Ammonium hydroxide or morpholine can be used to increase the pH of the aqueous shower rinsing solution depending on the acidity of the chelating agent. The pH of the aqueous shower rinsing solution is preferably in the range of about pH 4 to 6, more preferably in the range of about pH 4 to 5.5, and most preferably about pH 4.9. Below a pH of about 4, the solubility of the chelating agent in the aqueous rinsing composition is poor, whereas above a pH of about 6, the aqueous rinsing composition does not perform satisfactorily in removing shower deposits.

An alcohol, which increases the solvent properties and improves the sheeting action by keeping the surface tension low in order to minimize any residual film on shower surfaces, can optionally be added to the aqueous rinsing solution in the range of about 1 to 8% by volume. When the amount of alcohol in the aqueous rinsing solution is above 8%, the alcohol has a stronger, more detectable odor as well as posing a solubility problem with regard to the chelating agent. Any short-chain alcohol, such as ethyl alcohol, isopropyl alcohol, n-propyl alcohol, n-butyl alcohol, and isobutyl alcohol, can be used, although isopropyl alcohol is preferred. Ethylene glycol, propylene glycol, glycerol, the isopropyl ether of ethylene glycol, or the ethyl ether of ethylene glycol can be used as possible substitutes for a short-chain alcohol. Methyl alcohol, however, is not recommended due to its toxicity and also its high volatility.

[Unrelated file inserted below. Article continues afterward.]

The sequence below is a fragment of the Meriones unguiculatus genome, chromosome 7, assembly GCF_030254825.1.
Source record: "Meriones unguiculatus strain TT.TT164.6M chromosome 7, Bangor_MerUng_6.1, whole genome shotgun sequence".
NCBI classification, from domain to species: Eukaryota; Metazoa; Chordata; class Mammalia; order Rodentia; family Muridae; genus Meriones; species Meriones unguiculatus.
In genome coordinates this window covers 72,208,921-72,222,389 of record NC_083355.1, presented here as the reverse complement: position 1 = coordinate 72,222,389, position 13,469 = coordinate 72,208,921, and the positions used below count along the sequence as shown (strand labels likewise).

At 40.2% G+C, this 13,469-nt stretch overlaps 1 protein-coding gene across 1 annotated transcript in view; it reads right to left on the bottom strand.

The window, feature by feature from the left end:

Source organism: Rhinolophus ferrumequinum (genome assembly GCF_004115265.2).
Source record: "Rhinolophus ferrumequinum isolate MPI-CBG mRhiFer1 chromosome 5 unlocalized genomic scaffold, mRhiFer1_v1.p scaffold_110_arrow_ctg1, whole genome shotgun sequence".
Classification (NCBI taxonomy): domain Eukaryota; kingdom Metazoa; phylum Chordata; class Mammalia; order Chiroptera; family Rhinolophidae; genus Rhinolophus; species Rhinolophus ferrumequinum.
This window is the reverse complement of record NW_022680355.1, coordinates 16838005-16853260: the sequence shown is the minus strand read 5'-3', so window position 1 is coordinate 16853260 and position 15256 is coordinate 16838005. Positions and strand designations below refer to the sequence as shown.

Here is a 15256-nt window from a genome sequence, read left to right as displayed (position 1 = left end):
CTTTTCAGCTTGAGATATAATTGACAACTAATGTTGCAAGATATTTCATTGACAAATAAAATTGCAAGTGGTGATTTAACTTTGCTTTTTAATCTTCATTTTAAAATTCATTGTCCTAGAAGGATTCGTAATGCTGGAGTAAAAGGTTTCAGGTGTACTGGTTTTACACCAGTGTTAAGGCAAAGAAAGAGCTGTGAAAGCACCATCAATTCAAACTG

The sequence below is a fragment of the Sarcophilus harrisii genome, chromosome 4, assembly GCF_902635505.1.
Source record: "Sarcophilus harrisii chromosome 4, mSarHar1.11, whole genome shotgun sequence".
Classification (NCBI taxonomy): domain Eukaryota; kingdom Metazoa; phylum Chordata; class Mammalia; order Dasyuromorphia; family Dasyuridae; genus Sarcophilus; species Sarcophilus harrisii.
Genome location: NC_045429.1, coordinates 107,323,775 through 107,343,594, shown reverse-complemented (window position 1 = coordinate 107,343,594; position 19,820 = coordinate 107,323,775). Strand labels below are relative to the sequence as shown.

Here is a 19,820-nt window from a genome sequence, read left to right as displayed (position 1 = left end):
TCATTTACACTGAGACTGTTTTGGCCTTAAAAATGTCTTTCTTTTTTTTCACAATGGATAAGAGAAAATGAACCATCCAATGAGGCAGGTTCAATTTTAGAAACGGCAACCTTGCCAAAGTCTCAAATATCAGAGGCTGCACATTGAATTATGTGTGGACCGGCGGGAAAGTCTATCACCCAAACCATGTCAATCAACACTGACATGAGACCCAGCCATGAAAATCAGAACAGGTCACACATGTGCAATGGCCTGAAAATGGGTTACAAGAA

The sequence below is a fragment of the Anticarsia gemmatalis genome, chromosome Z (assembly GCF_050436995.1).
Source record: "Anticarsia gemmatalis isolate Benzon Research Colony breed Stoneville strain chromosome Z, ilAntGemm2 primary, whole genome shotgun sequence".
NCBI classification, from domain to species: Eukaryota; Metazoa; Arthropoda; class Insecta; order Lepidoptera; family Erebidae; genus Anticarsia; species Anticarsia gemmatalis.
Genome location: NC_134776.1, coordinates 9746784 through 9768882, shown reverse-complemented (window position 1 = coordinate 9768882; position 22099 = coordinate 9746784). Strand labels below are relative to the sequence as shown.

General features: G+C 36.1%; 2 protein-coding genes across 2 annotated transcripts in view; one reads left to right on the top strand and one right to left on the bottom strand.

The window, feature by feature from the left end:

The aqueous rinsing solution preferably contains fragrance to provide a fresh and clean smell. Although the addition of fragrance is optional, it satisfies the expectation of consumers that a clean shower would smell "fresh and clean". However, a composition which lacks a fragrance additive still performs satisfactorily in cleaning the tub and shower surfaces according to the criteria discussed below in Example 1.

Pine odor #82555 and Fresh and Clean odor #82556 (AFF, Marietta, Ga.) are commercially available and both are equally acceptable as the preferred fragrance. However, any of a number of commercially available fragrances or odor additives may be used to provide a fresh and clean smell and is well within the skill of those in the art. Generally, 0.0005% to 0.008% of fragrance additive is mixed with the aqueous rinsing solution composition based on the initial concentration of the fragrance additive supplied by the manufacturer.

The water used in this aqueous rinsing solution composition of the present invention must have negligible amounts of metal ions and be capable of not leaving any residue or deposit on evaporation from a shower surface. Distilled water or deionized water is preferred as the source of water for dilution of the individual components as well as for the water added as the balance of the composition for an aqueous shower rinsing solution.